Updated: August 25, 2021 7:46:47 am
The government has used four key methods to arrive at indicative value of Rs 6 lakh crore worth of assets to be monetised under the National Monetisation Pipeline. This is based on the suitability of the valuation approach to the nature of the assets and the accompanying revenue streams. For roads, power transmission and telecom tower assets, the government has used the market approach, where the value is determined based on comparable market transactions for the identified asset classes.
In case of proposed monetisation of 26,700 km of national highways, for example, the indicative value of Rs 1.6 lakh crore arrived at is based on average rate of Rs 6 crore per km. The per km estimated is based on recent TOT (toll operate transfer) transactions and asset mix to be monetised. While average realisation by NHAI under past TOT concessions successfully awarded has been in the range of Rs 9-14 crore per km, a lower range at Rs 6 crore per km has been assumed to factor in certain lower traffic stretches in the portfolio and impact of scale on monetisation.
This approach has also been used to assess indicative value of power transmission assets.The monetisation value of the transmission assets has been considered based on a factor of Rs 1.58 crore per circuit (ckt) km, based on reference value on PowerGrid’s recently closed InvIT. For total assets of 28,608 ckt km, the estimated value comes to Rs 45,200 crore.
Capex approach has been considered for asset classes that may be monetised through PPP (public-private partnership)-based models envisaging capital expenditure by private sector. The principle under the capex approach is that in the absence of the asset monetisation transaction, the Public Asset Owner would have to incur the outlay towards augmentation and O&M (operations & maintenance) of the brownfield asset.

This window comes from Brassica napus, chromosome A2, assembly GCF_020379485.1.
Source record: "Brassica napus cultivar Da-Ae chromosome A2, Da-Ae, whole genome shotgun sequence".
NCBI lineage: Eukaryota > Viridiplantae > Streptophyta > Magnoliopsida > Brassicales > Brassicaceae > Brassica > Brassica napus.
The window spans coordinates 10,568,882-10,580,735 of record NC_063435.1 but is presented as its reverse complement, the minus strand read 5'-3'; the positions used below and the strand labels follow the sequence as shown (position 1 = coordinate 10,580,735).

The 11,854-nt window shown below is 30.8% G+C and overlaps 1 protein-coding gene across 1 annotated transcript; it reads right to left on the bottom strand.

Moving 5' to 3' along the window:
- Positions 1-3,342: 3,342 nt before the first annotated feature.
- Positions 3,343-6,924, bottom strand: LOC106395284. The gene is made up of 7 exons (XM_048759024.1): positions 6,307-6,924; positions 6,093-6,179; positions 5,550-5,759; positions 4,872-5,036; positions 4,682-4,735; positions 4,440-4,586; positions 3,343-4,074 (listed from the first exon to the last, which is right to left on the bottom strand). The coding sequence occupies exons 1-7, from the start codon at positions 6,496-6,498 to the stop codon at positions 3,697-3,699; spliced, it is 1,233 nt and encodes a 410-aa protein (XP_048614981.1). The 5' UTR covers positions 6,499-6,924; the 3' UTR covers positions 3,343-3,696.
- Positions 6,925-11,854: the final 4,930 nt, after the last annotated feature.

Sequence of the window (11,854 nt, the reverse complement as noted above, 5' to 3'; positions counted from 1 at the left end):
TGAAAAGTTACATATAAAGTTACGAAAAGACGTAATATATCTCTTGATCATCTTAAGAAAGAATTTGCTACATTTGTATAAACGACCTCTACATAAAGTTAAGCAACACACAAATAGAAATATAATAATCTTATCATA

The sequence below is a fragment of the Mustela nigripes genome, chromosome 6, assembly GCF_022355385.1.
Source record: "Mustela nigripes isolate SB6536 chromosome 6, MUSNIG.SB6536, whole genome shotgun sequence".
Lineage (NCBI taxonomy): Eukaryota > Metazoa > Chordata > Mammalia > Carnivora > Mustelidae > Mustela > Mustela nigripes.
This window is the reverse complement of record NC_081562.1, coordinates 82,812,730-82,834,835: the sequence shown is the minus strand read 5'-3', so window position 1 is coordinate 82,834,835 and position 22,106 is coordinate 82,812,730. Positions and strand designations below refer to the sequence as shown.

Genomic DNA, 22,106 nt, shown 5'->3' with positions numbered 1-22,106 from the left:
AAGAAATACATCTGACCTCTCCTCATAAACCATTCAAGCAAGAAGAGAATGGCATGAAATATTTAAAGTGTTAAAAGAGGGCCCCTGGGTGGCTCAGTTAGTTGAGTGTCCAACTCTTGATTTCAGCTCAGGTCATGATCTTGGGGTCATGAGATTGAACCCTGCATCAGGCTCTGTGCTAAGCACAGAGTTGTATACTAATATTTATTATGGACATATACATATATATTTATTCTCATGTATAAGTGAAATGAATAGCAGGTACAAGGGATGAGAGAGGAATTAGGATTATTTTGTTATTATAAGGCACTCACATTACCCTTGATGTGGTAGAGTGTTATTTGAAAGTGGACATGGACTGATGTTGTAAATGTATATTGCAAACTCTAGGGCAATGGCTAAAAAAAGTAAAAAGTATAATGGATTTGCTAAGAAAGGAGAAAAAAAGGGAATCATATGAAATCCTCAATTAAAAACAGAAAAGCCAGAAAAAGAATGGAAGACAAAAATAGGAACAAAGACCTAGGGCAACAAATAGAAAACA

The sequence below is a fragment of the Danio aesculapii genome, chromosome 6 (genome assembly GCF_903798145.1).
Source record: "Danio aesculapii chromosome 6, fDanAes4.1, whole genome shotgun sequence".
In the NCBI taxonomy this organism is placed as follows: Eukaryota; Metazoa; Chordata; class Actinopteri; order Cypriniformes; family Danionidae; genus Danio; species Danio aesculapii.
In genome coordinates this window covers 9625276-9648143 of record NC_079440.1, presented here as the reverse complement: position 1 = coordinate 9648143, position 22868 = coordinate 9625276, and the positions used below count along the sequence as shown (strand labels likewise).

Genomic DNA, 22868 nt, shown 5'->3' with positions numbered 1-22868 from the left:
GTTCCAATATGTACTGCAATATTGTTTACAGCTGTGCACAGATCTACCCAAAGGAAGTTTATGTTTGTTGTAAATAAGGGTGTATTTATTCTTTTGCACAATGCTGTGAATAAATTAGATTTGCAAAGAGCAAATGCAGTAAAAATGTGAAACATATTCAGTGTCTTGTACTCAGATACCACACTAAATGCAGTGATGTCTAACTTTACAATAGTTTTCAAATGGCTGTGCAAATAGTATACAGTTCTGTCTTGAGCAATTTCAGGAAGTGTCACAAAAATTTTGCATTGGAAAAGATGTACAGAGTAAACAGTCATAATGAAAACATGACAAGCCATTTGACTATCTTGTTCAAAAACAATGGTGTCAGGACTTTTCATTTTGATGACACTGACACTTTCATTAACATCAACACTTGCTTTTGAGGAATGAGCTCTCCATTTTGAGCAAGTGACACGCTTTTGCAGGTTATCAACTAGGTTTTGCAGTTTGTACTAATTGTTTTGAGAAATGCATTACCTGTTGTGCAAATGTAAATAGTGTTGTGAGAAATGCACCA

This method has been deployed to value most assets in sectors including ports, airports, railway stations, passenger trains, freight terminals, railway colonies redevelopment, track infra under dedicated freight corridor, sports stadium, warehousing, BharatNet fibre asset, mining, and urban housing redevelopment.
Book-value approach has been used for asset classes where information on comparable market transactions or estimated capex investment is not available. The book value of the assets has been estimated considering the average capex cost incurred to construct a similar category of asset adjusted for the age of the asset and number of years of operation. Power generation assets have been valued at book value.
Enterprise-value approach has been considered for assets where information on existing revenue stream is available or can be reasonably projected based on assumptions and/or available data on prevailing tariff for an asset/asset class. In such cases, net present value of discounted cashflows has been worked out to determine indicative monetisation value. This method has been used to value natural gas and product pipelines as well as for track, signalling, and overhead equipment.
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